Driven: 2011 Nissan Juke

A. J. Mueller

"I wish someone had warned me how much time I would spend being bored in college."

It's rather downbeat, but there's truth in those words, which a friend said to me the summer before I entered college. By and large, college is a wonderful reminiscence. For many, those four (or more) years are painted with cheery images of welcome week, spring break, and three-day benders. What you don't remember is how slovenly life was between those events. Recovering from hangovers. Clicking refresh on Facebook. Microwaving things.

As gloomy as the college adage is, it relates-with a bit of modification-to my current situation: I wish someone had warned me how much time I would spend driving crossovers at this job. Don't get me wrong. Just like college, life at AUTOMOBILE MAGAZINE is fantastic when memory blurs the mundane and embellishes the exceptional. Aston Martins, Porsches, and a single Ferrari. I can die happy. But when life serves up awesome with the intensity of a habanero, you don't exactly salivate for oatmeal.

Enter the Nissan Juke, a dynamic crossover messiah prophesied by a television commercial that flaunts four-wheel drifts, a dude jumping through a plate-glass window, and a contrived, sexy engine note. The Juke's styling delivers the good word, too, with angry-eyebrow position lights, aggressively flared fenders, and taillamps that mimic the 370Z's. The Juke even pulls off the coupelike profile, with well-hidden rear door handles and a pinched back end, better than some of those swoopy-roof sedans.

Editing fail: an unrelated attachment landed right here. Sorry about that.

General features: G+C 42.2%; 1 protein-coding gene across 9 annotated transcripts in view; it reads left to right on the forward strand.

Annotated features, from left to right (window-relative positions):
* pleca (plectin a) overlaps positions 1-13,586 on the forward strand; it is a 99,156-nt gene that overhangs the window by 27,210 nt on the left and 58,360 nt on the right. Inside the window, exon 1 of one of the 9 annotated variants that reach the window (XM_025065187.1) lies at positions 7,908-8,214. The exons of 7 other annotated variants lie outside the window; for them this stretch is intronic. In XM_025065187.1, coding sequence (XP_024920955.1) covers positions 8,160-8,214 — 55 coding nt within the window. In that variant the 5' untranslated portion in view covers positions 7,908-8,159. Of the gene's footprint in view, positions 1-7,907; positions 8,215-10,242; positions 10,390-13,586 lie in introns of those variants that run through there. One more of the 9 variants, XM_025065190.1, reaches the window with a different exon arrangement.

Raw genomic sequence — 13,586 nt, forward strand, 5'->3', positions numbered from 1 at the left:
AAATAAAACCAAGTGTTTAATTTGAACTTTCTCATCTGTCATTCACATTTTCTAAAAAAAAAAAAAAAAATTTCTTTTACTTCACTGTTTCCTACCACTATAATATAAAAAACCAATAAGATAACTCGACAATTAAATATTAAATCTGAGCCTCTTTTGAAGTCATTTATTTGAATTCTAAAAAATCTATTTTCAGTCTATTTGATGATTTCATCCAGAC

Salvation from driving monotony comes in the form of a turbocharged 188-hp four-cylinder and optional torque-vectoring all-wheel drive. In length and width, the Juke is similar to the Honda Fit and the Ford Fiesta, but while the latest batch of subcompacts offers heated seats, leather, and navigation, the Juke ups the ante for premium small cars with its hearty powertrain and audacious styling.

If college is inherently boring, college in Michigan's Upper Peninsula must be really boring. This is a place so remote and so little known that, to the geographically challenged, it often secedes to Canada or disappears from the map altogether. Just three percent of the state's population lives here, and a single area code covers a land mass that's larger than Delaware, Rhode Island, and Connecticut combined. So, by U.P. standards, the town of Houghton-with both a Wal-Mart and a Holiday Inn Express-is a thriving metropolis. It is also home to Michigan Technological University, the U.P.'s second-largest college, with almost 7000 students.

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